But as u can see ur 1st msgbox will have three buttons Yes / No / Cancel so user has to select one from these 3 ..... now if don't want to give choice to user then in place of
x = MsgBox("Enter Choice", vbYesNoCancel)
u can use
x = MsgBox("Enter Choice", vbOKCancel)
or
x = MsgBox("Enter Choice", vbOkOnly)
or just
x = MsgBox("Enter Choice", vbYesNo)

5. How do I say if you choose No OR Cancel, exit the macro?

Code:
Sub all_macro() 
    x = MsgBox("Enter Choice", vbYesNoCancel) 
    Select Case x 
        Case 6 
                call macro1 
        Case 7 
                msgbox 'No action taken'
        Case 2 
                msgbox 'No action taken'
    End Select 
End Sub
.
.
.
sub macro1()
.......
end sub

This means if user select Yes then call macro1, else if user selects No or Cancel just display msg 'No action taken' and end macro.
In this case U do not need to code anything extra to end macro.
This is how the macro will proceed,
Display Msgbox with msg - 'Enter Choice' - with 3 buttons
If user pressed Yes then go to macro1, execute all the steps in macro1, on end sub in macro1 return to all_macro.
execute next statement after 'end select' (which is this case is end sub so the macro all_macro will be ended)

If user pressed No or Cancel then display msgbox - 'No action taken'
execute next statement after 'end select' (which is this case is end sub so the macro all_macro will be ended)

Probably this answers your questions. Let me know if this has increased the confusion ........ ;)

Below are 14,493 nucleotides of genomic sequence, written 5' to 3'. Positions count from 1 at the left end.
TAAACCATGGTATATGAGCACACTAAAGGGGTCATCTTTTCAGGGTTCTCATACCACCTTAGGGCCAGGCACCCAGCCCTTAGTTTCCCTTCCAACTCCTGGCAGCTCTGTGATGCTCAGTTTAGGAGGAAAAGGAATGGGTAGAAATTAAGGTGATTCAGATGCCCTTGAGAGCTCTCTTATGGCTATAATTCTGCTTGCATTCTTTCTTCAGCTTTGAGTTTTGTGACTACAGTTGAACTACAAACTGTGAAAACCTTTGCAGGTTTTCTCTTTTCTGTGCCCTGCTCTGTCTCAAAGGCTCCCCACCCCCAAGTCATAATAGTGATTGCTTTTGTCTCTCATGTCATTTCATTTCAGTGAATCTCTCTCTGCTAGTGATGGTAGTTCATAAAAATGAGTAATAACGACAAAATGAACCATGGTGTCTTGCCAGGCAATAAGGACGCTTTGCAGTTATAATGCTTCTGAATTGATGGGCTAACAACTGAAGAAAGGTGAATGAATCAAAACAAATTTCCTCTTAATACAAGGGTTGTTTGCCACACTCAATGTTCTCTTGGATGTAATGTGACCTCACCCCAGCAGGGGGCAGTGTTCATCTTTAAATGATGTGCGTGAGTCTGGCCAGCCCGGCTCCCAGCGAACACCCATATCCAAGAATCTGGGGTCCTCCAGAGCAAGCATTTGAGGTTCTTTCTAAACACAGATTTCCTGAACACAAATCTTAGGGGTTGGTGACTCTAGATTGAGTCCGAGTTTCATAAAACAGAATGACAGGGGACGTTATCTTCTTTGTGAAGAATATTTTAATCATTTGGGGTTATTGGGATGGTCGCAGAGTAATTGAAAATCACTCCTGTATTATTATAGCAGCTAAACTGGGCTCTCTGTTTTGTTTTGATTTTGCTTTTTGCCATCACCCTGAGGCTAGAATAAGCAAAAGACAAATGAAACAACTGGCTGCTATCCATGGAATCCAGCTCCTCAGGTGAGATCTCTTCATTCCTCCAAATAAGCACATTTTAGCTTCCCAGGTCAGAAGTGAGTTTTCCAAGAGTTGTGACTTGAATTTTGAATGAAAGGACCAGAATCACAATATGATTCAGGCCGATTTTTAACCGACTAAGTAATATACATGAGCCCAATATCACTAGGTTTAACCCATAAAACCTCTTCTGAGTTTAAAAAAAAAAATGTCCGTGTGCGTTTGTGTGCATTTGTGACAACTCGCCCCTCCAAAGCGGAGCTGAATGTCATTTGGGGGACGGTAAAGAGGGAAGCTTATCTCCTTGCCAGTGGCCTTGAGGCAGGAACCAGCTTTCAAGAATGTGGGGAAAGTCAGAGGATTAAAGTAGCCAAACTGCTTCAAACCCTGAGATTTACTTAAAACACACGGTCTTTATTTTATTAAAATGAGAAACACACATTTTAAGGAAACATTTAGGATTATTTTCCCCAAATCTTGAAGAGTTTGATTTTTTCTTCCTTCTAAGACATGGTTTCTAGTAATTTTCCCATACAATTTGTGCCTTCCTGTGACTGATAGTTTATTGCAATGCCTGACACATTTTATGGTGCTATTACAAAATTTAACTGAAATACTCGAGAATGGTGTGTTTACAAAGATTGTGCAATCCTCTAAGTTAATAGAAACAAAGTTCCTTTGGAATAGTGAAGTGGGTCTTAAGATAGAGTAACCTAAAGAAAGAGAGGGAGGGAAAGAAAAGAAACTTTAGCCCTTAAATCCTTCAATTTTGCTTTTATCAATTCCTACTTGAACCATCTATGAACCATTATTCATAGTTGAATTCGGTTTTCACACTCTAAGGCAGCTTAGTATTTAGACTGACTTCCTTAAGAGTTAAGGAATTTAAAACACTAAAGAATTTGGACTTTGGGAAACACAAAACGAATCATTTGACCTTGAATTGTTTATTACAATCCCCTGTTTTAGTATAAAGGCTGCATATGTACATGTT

tvkrys

Board Regular
Joined
Jan 23, 2006
Messages
135

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hsk -
Sorry I didn't get back to you until now... for some reason my "View Your Posts" list has stopped flagging that there has been a response and although I have my preferences set-up to be emailed when there is a response, except for the very first response I got when after I signed up in January, I haven't received any email notifications!

Anyway, I am still confused but don't have time to write comments/questions to get straightened out right now! :confused: Keep your eyes open for me starting this one up again! Thanks for your help! Krys
 

Jon Peltier

MrExcel MVP
Joined
May 14, 2003
Messages
4,968
Office Version
  1. 365
Platform
  1. Windows
  2. MacOS
Code:
Sub all_macro()
    x = MsgBox("Enter Choise", vbYesNoCancel)
    Select Case x
        Case 6
            ' if responce is  "Yes"
            call macro1
        Case 7
            ' if responce is  "No"
            call macro2 
        Case 2
            'if responce is  "Cacel"
            call macro3 ( or what ever action u want)
   End Select